A True Friend
…by Chuck Graham
…Breaking News Just In!….English is just the worst….more at 11….
If English is your the native language, you may not realize that it is a very difficult language to learn. Not grammar so much, but the words themselves. Their spelling. Their use. Their endless meanings.
For example, corps (a group under one direction). Forget the “p” and “s” because we say it like core (the central part of something). So that thing on a house is dore, right? Nope. That’s spelled door, similar to poor (without money) pronounced like your. Seriously. And don’t get me started on bayou.
Many Bible translations are just as confusing when one English word is used for different things. The Ancient Greeks had several words for distinct forms of love. This same is true for friend.
A true friend is not about a title, but a commitment.
Jesus used different words to describe a person’s relationship with Him. Yet all are often translated as friend. We find friend for strangers and sinners, for those He was especially close to as well as His disciples. But didn’t Jesus call Judas friend just before His arrest? More on that later.
Jesus once healed a crippled man lowered down through a ceiling.1 He called him anthropos which some translate as friend. But it actually means man. No other time did Jesus use that word when addressing someone. Perhaps He wanted to emphasize He was not a mere man.
But throughout the Gospel, Jesus’ favorite word for those around Him was philos. We might call these “true” friends, whose relationship was based on deep brotherly love shown through actions, not mere words. These were the men and women who followed and obeyed Him.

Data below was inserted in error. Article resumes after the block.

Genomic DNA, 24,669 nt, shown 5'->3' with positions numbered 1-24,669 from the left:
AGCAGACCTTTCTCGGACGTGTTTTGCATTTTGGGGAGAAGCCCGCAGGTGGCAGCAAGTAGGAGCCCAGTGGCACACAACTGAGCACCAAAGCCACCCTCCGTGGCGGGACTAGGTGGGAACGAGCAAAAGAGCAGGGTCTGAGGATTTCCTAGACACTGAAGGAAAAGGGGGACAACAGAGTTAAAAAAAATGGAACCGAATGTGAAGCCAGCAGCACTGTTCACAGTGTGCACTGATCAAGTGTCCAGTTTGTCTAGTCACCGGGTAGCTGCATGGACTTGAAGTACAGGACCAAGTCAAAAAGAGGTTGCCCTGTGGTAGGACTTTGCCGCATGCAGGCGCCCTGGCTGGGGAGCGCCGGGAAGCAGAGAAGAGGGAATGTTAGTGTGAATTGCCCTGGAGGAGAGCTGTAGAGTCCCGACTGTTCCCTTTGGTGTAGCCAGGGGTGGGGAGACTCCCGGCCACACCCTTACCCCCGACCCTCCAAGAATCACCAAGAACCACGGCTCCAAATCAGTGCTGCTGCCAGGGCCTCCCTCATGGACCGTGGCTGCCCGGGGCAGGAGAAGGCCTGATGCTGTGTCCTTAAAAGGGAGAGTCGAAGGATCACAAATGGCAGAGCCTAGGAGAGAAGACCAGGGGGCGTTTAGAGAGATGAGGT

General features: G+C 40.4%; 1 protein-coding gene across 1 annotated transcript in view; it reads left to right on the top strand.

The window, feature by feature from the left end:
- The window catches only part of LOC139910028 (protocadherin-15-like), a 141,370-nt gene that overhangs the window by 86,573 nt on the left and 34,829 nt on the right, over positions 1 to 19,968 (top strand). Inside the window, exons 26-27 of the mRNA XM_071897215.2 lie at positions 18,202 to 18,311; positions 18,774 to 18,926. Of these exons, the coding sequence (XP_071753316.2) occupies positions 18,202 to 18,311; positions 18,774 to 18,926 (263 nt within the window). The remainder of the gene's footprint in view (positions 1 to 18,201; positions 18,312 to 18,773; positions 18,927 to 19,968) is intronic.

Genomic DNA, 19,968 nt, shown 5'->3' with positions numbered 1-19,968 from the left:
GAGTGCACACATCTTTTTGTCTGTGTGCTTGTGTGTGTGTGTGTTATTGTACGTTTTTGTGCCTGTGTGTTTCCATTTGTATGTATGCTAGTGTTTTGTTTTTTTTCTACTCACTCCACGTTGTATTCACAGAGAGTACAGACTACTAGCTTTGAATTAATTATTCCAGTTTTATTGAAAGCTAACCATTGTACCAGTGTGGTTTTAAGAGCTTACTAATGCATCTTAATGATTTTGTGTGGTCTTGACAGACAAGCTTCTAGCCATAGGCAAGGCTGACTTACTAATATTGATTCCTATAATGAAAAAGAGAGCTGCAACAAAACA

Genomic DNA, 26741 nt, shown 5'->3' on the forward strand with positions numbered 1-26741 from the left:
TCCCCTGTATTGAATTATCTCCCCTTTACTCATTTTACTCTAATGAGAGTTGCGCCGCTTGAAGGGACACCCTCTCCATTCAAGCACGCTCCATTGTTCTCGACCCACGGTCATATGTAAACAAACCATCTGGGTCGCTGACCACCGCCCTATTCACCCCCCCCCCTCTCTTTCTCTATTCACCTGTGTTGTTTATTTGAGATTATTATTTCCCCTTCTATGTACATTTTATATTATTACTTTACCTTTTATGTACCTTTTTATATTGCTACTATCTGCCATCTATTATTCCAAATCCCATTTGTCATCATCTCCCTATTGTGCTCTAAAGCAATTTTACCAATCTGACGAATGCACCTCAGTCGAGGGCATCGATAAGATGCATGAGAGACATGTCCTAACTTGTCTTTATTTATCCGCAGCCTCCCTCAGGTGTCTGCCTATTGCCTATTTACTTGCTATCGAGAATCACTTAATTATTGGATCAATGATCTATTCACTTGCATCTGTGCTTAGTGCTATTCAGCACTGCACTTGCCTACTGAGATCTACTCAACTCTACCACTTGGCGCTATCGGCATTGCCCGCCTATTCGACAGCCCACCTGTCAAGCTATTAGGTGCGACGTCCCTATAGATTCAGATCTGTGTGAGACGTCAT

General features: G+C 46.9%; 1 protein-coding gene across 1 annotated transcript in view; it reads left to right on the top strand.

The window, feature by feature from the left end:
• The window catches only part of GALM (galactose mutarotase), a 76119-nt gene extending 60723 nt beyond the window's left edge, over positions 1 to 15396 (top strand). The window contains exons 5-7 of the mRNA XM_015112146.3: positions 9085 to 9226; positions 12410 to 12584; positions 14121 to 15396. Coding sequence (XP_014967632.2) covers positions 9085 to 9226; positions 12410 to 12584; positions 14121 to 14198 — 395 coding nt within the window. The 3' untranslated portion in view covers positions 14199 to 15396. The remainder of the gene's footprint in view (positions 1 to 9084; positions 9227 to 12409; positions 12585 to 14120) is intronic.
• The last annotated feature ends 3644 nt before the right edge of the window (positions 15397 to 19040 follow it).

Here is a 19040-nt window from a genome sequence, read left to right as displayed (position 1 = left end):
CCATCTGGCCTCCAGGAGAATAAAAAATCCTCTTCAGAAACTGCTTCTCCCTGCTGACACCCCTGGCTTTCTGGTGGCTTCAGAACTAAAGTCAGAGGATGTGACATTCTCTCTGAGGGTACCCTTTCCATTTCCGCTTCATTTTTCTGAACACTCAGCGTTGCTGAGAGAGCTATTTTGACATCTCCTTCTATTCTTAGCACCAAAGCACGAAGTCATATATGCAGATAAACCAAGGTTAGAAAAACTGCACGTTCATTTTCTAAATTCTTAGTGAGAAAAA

There’s nothing better than having the King for a friend.
But Judas did not hear that word as he and the guards approached.2 When Jesus asked, “Why have you come?”, He called him hetairos, or one who is part of a group, but where no personal, committed relationship exists. Jesus did not call Judas friend…because he wasn’t one.
It’s interesting that Jesus never used another Greek word, gnostos . Though sometimes translated as friend, gnostos refers to an acquaintance relationship where no one knows each other intimately. Maybe that’s because while people may not know Jesus, He always knows them.
So where do you stand with Jesus? Are you philos, one who follows Him, or hetairos, one who betrays Him? Are you His friend or His enemy? Personally, I prefer philos, for though I may fall short at times, Jesus is a true friend and always by my side.
Whoever loves a pure heart, whose words are full of grace and mercy
will have the King for a friend. (Read Proverbs 22:11)
Take care & be God’s,
Chuck Graham is Founder and Executive Director of Ciloa, an international ministry devoted to sharing God’s encouragement and teaching how to encourage one another. Also an author and speaker, Chuck and his wife, Beverly, live in Lawrenceville, Georgia, USA. Learn more about Chuck and Ciloa at www.Ciloa.org.
1. Read Luke 5:17-20
2. Read Matthew 26:47-50
2nd Photo: the painting “Jesus Heals The Paralytic” by Harold Copping